Digging through some older files last weekend I came upon these stationery folders. They are designed to hold a few pieces of stationery, stamps, and a tip sheet. I liked them when I created them, but wondered if they were right. I still needed to create the stationery and tip sheet, so I put the project aside . . . not ready for whatever reason, for lots of reasons, for no reason.
Putting them aside and finding them nearly two years later gives me a fresh perspective. The concept needs a tweak or two, but it's a good start. I want to incorporate these folders into a new project I've got going.
The title of this post is "Sometimes I Surprise Myself." Why? Because I like what I created and the concept, the reason I made the folders, is still with me. So why did I stop working on it?
Timing? Other priorities? Distraction? Uncertainty?
No matter, it's time to move forward, and I'm taking them with me.
Are you a calligrapher or lettering artist? Consider entering the Graceful Envelope Contest (deadline March 28, 2016). There's no entry fee and the contest is open to adults and children, judged separately.
The challenge is to use an envelope as your canvas, tie in this year's theme (communication), and incorporate stamps in your design. Entries must created on an envelope and mailed. Below are two examples . . . very clever.
The contest is sponsored by the Washington Calligraphers Guild and the National Association of Letter Carriers. You can find more information and get your entry form here.
Don't delay, entries are due March 28th.
A note about this year's theme from the Washington Calligrapher Guild:
Ever since Benjamin Franklin became America’s first Postmaster General, many of our most important messages arrived inside an envelope. Now your challenge is to design the outside of an envelope to highlight this—or any other—mode of communication. Your Graceful Envelope could honor the mail or the internet; the telegraph, telephone or television; person-to-person conversation or whatever kind of communication inspires your imagination.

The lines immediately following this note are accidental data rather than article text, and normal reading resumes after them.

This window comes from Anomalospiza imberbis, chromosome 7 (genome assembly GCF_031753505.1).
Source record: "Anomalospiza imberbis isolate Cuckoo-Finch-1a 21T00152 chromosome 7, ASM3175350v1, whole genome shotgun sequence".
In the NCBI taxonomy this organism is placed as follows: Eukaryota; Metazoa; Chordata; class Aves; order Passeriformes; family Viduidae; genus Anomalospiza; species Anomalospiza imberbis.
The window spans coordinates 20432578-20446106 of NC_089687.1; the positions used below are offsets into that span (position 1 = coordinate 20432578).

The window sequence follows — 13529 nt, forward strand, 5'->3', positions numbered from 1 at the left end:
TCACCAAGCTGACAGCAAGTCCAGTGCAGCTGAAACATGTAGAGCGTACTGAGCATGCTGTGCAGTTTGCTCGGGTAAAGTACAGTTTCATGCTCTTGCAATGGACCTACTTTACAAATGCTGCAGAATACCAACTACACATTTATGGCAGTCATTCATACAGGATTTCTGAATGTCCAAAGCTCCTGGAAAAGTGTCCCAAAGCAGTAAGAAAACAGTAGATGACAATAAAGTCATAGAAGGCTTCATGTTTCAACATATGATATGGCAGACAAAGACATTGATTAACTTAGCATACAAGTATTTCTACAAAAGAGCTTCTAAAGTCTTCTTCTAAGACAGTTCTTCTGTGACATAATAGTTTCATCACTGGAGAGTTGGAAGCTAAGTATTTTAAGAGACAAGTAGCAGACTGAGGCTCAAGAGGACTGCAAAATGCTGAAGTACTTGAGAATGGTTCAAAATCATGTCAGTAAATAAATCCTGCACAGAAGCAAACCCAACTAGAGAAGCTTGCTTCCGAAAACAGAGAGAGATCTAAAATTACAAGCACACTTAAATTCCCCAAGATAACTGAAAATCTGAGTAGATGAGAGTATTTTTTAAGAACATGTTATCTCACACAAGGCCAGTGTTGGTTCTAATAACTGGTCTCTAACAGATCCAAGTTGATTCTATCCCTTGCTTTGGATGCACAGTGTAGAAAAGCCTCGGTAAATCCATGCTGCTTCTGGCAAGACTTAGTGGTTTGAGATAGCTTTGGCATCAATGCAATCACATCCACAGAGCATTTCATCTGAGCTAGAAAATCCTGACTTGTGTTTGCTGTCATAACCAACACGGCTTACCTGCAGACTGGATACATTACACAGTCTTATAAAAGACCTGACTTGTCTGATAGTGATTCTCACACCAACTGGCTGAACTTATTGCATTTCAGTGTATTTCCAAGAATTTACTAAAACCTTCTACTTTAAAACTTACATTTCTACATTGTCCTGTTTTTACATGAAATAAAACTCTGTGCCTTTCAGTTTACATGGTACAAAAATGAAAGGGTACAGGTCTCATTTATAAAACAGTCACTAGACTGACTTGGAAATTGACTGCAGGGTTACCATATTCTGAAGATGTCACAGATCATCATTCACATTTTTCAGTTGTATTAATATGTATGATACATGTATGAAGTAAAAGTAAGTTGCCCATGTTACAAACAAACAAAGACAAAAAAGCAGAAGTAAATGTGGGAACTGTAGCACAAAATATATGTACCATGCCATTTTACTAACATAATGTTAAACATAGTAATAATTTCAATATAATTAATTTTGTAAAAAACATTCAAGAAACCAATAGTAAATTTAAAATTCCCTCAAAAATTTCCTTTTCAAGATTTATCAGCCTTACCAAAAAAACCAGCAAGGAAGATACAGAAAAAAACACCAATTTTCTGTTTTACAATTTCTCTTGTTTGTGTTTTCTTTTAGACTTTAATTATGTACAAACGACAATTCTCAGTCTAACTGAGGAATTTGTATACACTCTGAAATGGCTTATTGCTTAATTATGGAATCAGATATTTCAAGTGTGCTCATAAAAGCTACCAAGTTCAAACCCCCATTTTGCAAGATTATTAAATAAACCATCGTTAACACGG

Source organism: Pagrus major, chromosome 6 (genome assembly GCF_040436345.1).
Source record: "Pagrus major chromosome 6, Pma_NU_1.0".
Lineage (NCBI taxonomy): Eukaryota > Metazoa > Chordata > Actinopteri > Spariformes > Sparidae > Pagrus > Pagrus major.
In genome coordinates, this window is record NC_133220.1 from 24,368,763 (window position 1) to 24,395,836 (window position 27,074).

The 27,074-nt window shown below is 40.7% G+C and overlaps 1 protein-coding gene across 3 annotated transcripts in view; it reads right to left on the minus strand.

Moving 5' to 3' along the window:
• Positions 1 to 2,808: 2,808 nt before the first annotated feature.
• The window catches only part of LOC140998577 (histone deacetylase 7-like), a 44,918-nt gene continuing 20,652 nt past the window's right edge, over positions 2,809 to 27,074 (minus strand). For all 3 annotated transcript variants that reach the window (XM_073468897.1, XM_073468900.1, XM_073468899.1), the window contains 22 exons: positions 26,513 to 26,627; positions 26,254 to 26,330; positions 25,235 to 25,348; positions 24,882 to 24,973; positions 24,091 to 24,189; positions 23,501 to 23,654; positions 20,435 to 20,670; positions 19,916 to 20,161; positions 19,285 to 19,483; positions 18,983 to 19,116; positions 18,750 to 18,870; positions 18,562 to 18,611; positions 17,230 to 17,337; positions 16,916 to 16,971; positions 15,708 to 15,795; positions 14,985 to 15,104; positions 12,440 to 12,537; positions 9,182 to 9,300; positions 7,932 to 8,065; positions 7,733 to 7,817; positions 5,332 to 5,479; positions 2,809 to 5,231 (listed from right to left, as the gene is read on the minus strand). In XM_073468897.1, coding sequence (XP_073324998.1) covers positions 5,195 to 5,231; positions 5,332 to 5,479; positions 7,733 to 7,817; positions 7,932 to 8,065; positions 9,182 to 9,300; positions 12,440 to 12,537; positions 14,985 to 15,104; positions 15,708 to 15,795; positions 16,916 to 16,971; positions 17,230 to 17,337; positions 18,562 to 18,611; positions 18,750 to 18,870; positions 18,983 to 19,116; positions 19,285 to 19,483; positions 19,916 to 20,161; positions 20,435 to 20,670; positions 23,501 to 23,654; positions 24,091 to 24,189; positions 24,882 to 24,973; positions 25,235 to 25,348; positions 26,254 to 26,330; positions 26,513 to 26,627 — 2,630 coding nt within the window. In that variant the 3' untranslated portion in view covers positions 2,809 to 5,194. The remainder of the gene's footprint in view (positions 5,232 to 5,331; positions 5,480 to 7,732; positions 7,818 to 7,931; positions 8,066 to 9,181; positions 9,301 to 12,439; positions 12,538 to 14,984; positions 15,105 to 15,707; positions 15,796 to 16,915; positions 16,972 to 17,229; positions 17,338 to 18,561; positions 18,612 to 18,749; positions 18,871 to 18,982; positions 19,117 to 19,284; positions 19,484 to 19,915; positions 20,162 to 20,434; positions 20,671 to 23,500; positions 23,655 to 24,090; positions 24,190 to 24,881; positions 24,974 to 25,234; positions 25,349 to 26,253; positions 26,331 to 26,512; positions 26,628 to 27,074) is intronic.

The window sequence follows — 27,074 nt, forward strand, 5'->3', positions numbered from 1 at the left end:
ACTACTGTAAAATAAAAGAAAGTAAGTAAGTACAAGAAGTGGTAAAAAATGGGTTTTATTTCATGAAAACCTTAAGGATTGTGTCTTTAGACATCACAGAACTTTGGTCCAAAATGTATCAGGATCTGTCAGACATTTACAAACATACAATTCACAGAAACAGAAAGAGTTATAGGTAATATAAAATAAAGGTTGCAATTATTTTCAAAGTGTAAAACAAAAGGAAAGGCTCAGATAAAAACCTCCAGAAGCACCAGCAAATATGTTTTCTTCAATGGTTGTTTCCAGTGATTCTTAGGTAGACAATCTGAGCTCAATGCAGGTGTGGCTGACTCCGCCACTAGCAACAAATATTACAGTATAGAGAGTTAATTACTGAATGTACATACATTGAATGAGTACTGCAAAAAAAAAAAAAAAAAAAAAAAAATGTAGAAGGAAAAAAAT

And here's a link to some of last year's winning entries.
Special thanks to Lorraine Swerdloff, contest administrator, for the images!
This is a lettering experiment I did as I was thinking of my dog, Agatha, and her wagging tail thump, thumping thumping on the floor.
Doodling can be an expressive and experimental way to approach a project.
Have you heard of Zentangles? It's the ultimate expression of doodling.
This is a Calendar of Days post: Doodle Day!
Years ago, I hosted a Valentine's Day letter event and wanted to offer people some suggestions for writing a love letter. But I had two concerns:
1) it had to be easy
2) it was important to emphasize that love letters are not just for lovers
So I created a template, an easy fill-in-the-blanks love letter. And people really liked it.
This year I wanted to create a new version. Because I've been wanting to experiment with collage, hand-lettering, working off-line, and keeping things loose, this was the project I picked.
Below is the finished piece. Be sure to download the fill-in-the-blanks love letter along with a stationery sheet, write a letter, and say something nice to someone you love.
Whenever I stop to talk with my neighbor, he gives a big parting wave and says, "Hug your baby!" Turns out, that's good advice, hugging is good for us.
Chalk lettering in progress . . .
This is a Calendar of Days post.